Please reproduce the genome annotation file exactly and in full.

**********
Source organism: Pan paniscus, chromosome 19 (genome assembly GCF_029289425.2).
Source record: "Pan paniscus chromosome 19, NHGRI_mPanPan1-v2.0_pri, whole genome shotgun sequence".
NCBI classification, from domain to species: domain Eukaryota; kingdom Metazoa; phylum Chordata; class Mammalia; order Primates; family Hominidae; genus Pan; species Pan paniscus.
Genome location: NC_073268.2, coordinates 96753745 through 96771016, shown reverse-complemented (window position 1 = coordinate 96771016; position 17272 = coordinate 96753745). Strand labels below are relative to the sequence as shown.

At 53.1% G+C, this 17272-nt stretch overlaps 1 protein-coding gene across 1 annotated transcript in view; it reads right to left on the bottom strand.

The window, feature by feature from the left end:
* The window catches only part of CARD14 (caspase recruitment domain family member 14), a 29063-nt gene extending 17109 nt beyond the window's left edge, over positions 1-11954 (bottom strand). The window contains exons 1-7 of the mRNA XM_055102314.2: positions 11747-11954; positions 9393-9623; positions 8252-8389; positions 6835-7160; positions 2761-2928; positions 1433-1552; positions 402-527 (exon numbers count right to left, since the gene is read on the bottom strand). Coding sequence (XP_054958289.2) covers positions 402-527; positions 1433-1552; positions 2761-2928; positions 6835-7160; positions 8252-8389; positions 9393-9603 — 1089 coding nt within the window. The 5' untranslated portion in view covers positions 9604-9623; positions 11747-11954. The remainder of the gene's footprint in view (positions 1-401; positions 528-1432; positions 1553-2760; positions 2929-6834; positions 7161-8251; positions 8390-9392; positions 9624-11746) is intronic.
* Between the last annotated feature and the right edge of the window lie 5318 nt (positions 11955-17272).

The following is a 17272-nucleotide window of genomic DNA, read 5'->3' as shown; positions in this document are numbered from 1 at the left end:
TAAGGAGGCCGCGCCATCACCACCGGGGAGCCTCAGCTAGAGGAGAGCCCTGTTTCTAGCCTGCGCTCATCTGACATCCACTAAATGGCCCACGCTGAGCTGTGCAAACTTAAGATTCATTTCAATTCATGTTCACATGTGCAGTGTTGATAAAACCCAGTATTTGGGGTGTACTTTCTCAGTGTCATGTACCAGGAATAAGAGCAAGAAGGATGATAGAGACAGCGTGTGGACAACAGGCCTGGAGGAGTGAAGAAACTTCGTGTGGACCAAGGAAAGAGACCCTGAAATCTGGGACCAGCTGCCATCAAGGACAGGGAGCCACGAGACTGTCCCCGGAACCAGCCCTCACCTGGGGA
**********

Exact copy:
Source organism: Pan paniscus, chromosome 19 (genome assembly GCF_029289425.2).
Source record: "Pan paniscus chromosome 19, NHGRI_mPanPan1-v2.0_pri, whole genome shotgun sequence".
NCBI classification, from domain to species: domain Eukaryota; kingdom Metazoa; phylum Chordata; class Mammalia; order Primates; family Hominidae; genus Pan; species Pan paniscus.
Genome location: NC_073268.2, coordinates 96753745 through 96771016, shown reverse-complemented (window position 1 = coordinate 96771016; position 17272 = coordinate 96753745). Strand labels below are relative to the sequence as shown.

At 53.1% G+C, this 17272-nt stretch overlaps 1 protein-coding gene across 1 annotated transcript in view; it reads right to left on the bottom strand.

The window, feature by feature from the left end:
* The window catches only part of CARD14 (caspase recruitment domain family member 14), a 29063-nt gene extending 17109 nt beyond the window's left edge, over positions 1-11954 (bottom strand). The window contains exons 1-7 of the mRNA XM_055102314.2: positions 11747-11954; positions 9393-9623; positions 8252-8389; positions 6835-7160; positions 2761-2928; positions 1433-1552; positions 402-527 (exon numbers count right to left, since the gene is read on the bottom strand). Coding sequence (XP_054958289.2) covers positions 402-527; positions 1433-1552; positions 2761-2928; positions 6835-7160; positions 8252-8389; positions 9393-9603 — 1089 coding nt within the window. The 5' untranslated portion in view covers positions 9604-9623; positions 11747-11954. The remainder of the gene's footprint in view (positions 1-401; positions 528-1432; positions 1553-2760; positions 2929-6834; positions 7161-8251; positions 8390-9392; positions 9624-11746) is intronic.
* Between the last annotated feature and the right edge of the window lie 5318 nt (positions 11955-17272).

The following is a 17272-nucleotide window of genomic DNA, read 5'->3' as shown; positions in this document are numbered from 1 at the left end:
TAAGGAGGCCGCGCCATCACCACCGGGGAGCCTCAGCTAGAGGAGAGCCCTGTTTCTAGCCTGCGCTCATCTGACATCCACTAAATGGCCCACGCTGAGCTGTGCAAACTTAAGATTCATTTCAATTCATGTTCACATGTGCAGTGTTGATAAAACCCAGTATTTGGGGTGTACTTTCTCAGTGTCATGTACCAGGAATAAGAGCAAGAAGGATGATAGAGACAGCGTGTGGACAACAGGCCTGGAGGAGTGAAGAAACTTCGTGTGGACCAAGGAAAGAGACCCTGAAATCTGGGACCAGCTGCCATCAAGGACAGGGAGCCACGAGACTGTCCCCGGAACCAGCCCTCACCTGGGGA